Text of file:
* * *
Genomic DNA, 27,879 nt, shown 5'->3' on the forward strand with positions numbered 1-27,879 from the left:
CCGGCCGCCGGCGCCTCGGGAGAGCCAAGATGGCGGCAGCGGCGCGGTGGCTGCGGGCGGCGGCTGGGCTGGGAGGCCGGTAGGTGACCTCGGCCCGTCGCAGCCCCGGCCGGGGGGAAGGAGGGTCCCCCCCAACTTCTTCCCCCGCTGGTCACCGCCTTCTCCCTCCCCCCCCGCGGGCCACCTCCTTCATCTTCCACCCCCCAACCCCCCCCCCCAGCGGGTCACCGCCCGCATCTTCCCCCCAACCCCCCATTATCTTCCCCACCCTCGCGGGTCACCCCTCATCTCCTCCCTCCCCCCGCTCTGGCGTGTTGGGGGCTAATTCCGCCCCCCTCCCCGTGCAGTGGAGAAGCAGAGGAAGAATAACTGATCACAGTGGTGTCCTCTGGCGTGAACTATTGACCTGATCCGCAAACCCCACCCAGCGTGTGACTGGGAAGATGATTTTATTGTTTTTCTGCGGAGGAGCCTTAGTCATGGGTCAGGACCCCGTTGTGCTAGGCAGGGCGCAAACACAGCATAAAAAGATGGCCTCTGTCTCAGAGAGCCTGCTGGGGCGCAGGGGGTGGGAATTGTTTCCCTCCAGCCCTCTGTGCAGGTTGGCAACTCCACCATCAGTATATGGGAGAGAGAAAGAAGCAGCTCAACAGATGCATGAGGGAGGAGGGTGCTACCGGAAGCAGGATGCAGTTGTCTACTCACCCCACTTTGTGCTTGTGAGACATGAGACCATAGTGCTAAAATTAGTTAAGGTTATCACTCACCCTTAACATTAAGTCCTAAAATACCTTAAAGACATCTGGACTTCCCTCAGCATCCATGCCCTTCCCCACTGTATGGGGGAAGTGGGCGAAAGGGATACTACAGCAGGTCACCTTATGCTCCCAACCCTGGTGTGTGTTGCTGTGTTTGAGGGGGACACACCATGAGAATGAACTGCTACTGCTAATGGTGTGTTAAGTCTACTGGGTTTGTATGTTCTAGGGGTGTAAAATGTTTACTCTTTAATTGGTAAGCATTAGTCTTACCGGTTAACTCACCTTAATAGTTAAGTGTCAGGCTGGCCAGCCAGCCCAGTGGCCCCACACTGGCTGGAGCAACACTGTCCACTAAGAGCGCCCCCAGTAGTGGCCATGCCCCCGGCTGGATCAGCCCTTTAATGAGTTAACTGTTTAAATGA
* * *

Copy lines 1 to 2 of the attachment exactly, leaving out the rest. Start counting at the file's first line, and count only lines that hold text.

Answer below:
Genomic DNA, 27,879 nt, shown 5'->3' on the forward strand with positions numbered 1-27,879 from the left:
CCGGCCGCCGGCGCCTCGGGAGAGCCAAGATGGCGGCAGCGGCGCGGTGGCTGCGGGCGGCGGCTGGGCTGGGAGGCCGGTAGGTGACCTCGGCCCGTCGCAGCCCCGGCCGGGGGGAAGGAGGGTCCCCCCCAACTTCTTCCCCCGCTGGTCACCGCCTTCTCCCTCCCCCCCCGCGGGCCACCTCCTTCATCTTCCACCCCCCAACCCCCCCCCCCAGCGGGTCACCGCCCGCATCTTCCCCCCAACCCCCCATTATCTTCCCCACCCTCGCGGGTCACCCCTCATCTCCTCCCTCCCCCCGCTCTGGCGTGTTGGGGGCTAATTCCGCCCCCCTCCCCGTGCAGTGGAGAAGCAGAGGAAGAATAACTGATCACAGTGGTGTCCTCTGGCGTGAACTATTGACCTGATCCGCAAACCCCACCCAGCGTGTGACTGGGAAGATGATTTTATTGTTTTTCTGCGGAGGAGCCTTAGTCATGGGTCAGGACCCCGTTGTGCTAGGCAGGGCGCAAACACAGCATAAAAAGATGGCCTCTGTCTCAGAGAGCCTGCTGGGGCGCAGGGGGTGGGAATTGTTTCCCTCCAGCCCTCTGTGCAGGTTGGCAACTCCACCATCAGTATATGGGAGAGAGAAAGAAGCAGCTCAACAGATGCATGAGGGAGGAGGGTGCTACCGGAAGCAGGATGCAGTTGTCTACTCACCCCACTTTGTGCTTGTGAGACATGAGACCATAGTGCTAAAATTAGTTAAGGTTATCACTCACCCTTAACATTAAGTCCTAAAATACCTTAAAGACATCTGGACTTCCCTCAGCATCCATGCCCTTCCCCACTGTATGGGGGAAGTGGGCGAAAGGGATACTACAGCAGGTCACCTTATGCTCCCAACCCTGGTGTGTGTTGCTGTGTTTGAGGGGGACACACCATGAGAATGAACTGCTACTGCTAATGGTGTGTTAAGTCTACTGGGTTTGTATGTTCTAGGGGTGTAAAATGTTTACTCTTTAATTGGTAAGCATTAGTCTTACCGGTTAACTCACCTTAATAGTTAAGTGTCAGGCTGGCCAGCCAGCCCAGTGGCCCCACACTGGCTGGAGCAACACTGTCCACTAAGAGCGCCCCCAGTAGTGGCCATGCCCCCGGCTGGATCAGCCCTTTAATGAGTTAACTGTTTAAATGA